Better Roads Staff
Do the Right Thin
Thin asphalt overlays: Valuable versatility
For a host of reasons, thin asphalt overlays are proving to be one of the most useful road treatments in the tool boxes of state and local transportation departments. Budget restraints have pressured agencies to make their road dollars cover more square yards, and thin overlays can do that. Plus, agencies want to add the maximum life to a pavement – preserve it for as many years as possible.
Again, thin overlays answer the bell.
“We’ve been pretty steady on thin asphalt overlays,” says Aric Morse, a pavement engineer with the Ohio DOT. “Smoothseal is a tool that our districts like to use very much.” He is referring to a trademarked thin overlay product that comes in two varieties, Type A and Type B. Both of them go down at about 1-inch thick; sometimes Type B is placed a bit thicker, at 1.25 inches. The Type A overlay has 8.5-percent polymer-modified binder and is typically placed on low- and medium-truck-volume roads. The Type B overlay has 6.4-percent polymer-modified binder and is placed on medium- to high-truck-volume roads.
“Thin overlays give us a new surface course; and the Smoothseal overlays are a little richer in binder content,” says Morse. “They should last 12 to 15 years, if they’re placed on the right pavement.
“You get some economy by placing these overlays a little bit thinner. But they cost somewhat more per ton because there is more asphalt in them.”
Ohio’s Smoothseal Type B requires 100-percent two-faced crushed coarse aggregate for mixes used in heavy traffic conditions. The crushed aggregate provides internal friction, leading to greater stability. “We use PG 76-22, and we also allow a blend of that binder with 5-percent latex rubber,” says Cliff Ursich, executive director of Flexible Pavements of Ohio. “The synergy of using crushed aggregate and a polymer-modified binder results in durability superior to conventional fine-graded hot-mix asphalt.”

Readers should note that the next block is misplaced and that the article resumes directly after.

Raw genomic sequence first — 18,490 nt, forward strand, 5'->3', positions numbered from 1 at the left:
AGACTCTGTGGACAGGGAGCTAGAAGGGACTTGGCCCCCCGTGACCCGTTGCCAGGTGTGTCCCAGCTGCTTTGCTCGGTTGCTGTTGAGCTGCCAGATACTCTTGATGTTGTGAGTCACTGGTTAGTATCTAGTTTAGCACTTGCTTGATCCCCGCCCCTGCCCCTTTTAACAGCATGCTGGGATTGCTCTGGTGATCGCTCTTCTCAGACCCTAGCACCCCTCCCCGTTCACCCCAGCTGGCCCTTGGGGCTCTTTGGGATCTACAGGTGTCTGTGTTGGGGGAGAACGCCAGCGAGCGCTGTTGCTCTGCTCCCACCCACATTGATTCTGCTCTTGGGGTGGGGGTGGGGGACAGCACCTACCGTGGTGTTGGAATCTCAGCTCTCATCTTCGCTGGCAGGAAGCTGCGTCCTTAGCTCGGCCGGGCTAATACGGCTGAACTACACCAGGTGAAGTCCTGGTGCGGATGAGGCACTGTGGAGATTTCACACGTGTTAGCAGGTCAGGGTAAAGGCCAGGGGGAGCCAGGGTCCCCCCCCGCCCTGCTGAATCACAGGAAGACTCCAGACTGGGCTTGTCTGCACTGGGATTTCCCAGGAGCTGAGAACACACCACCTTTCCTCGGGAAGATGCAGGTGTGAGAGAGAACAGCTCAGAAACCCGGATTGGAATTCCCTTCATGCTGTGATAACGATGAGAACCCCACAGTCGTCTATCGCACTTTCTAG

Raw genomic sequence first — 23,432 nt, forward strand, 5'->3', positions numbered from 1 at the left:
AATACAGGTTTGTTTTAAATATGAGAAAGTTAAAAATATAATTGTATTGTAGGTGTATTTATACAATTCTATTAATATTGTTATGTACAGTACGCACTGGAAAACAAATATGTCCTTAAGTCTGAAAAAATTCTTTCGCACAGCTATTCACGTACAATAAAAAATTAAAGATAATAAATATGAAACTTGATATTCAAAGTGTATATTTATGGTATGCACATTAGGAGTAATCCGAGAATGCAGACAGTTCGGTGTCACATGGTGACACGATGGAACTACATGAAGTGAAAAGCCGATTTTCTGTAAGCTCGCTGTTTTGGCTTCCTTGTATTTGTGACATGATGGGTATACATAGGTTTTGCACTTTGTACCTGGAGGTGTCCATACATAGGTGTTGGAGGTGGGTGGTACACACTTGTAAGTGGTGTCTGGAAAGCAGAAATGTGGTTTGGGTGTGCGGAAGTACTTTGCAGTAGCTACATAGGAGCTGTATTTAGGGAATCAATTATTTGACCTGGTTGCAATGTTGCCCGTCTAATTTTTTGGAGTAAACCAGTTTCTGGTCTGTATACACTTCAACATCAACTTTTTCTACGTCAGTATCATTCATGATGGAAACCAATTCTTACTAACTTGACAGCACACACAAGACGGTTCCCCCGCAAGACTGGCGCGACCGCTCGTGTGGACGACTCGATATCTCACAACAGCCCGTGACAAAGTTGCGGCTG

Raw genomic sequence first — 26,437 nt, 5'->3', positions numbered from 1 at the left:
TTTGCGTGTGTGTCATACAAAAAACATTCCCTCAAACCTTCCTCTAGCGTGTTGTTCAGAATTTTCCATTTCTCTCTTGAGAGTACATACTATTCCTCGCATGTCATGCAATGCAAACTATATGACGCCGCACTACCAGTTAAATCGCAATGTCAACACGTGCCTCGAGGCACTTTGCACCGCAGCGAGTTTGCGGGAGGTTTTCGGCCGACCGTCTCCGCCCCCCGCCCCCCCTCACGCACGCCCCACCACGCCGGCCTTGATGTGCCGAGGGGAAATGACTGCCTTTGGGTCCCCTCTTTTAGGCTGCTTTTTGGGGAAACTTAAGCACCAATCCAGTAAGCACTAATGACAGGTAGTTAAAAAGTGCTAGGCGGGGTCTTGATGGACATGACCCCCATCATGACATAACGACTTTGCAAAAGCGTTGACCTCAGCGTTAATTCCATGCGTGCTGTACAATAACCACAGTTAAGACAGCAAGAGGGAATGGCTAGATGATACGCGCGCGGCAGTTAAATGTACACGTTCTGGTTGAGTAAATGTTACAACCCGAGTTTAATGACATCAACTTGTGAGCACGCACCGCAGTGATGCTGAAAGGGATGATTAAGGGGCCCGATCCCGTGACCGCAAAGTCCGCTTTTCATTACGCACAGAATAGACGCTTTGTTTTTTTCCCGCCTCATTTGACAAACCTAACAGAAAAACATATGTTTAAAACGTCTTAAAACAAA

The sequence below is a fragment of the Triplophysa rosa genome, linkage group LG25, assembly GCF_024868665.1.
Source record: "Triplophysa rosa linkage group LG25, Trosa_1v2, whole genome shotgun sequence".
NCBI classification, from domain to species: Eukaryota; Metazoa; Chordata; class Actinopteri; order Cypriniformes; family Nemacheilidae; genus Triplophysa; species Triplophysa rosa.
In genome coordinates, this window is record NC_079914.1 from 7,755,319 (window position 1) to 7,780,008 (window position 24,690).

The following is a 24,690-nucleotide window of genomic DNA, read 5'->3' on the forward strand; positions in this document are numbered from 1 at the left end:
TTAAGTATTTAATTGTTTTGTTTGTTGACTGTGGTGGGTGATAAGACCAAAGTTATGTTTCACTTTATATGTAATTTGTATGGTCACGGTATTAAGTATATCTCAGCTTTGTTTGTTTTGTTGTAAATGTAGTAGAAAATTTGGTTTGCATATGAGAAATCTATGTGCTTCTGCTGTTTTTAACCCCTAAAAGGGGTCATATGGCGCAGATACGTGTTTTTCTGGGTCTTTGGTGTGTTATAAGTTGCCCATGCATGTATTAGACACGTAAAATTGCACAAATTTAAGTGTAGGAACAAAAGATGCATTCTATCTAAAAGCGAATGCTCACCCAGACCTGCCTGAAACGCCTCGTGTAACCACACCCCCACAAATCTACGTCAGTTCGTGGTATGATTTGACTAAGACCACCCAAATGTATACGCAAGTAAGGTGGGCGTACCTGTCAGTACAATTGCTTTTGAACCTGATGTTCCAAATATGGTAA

Many districts in Ohio place a 3/4-inch leveling course of asphalt topped by a 1.25-inch surface course. “That’s been a strategy of many of our districts for years and years,” says Morse. “They have performed very well. And they have been cost-effective for us.”
At the National Asphalt Pavement Association (NAPA), Kent Hansen, P.E., director of engineering, points out that thin asphalt overlays offer:
• some structural improvement;
• improved ride quality;
• the ability to maintain grade and slope with minimal drainage impact;
• an engineered approach to materials selection and design;
• no loose stones after initial construction;
• very little or no dust generation during construction;
• no curing time to delay opening;
• low-noise generation under traffic;
• no binder runoff; and
• the ability to recycle the material.
Thin overlays are superior to surface treatments such as microsurfacing, says Christie Barbee, executive director of the Carolina Asphalt Pavement Association. “A thin asphalt overlay gives an agency more structure than you get with microsurfacing,” says Barbee. “With a thin overlay, you have the opportunity to level and smooth the road surface, which you don’t get with slurry seals.”
Barbee sums it up by saying, “You’re going to get a longer life out of a thin overlay than you will from a surface treatment like microsurfacing.”
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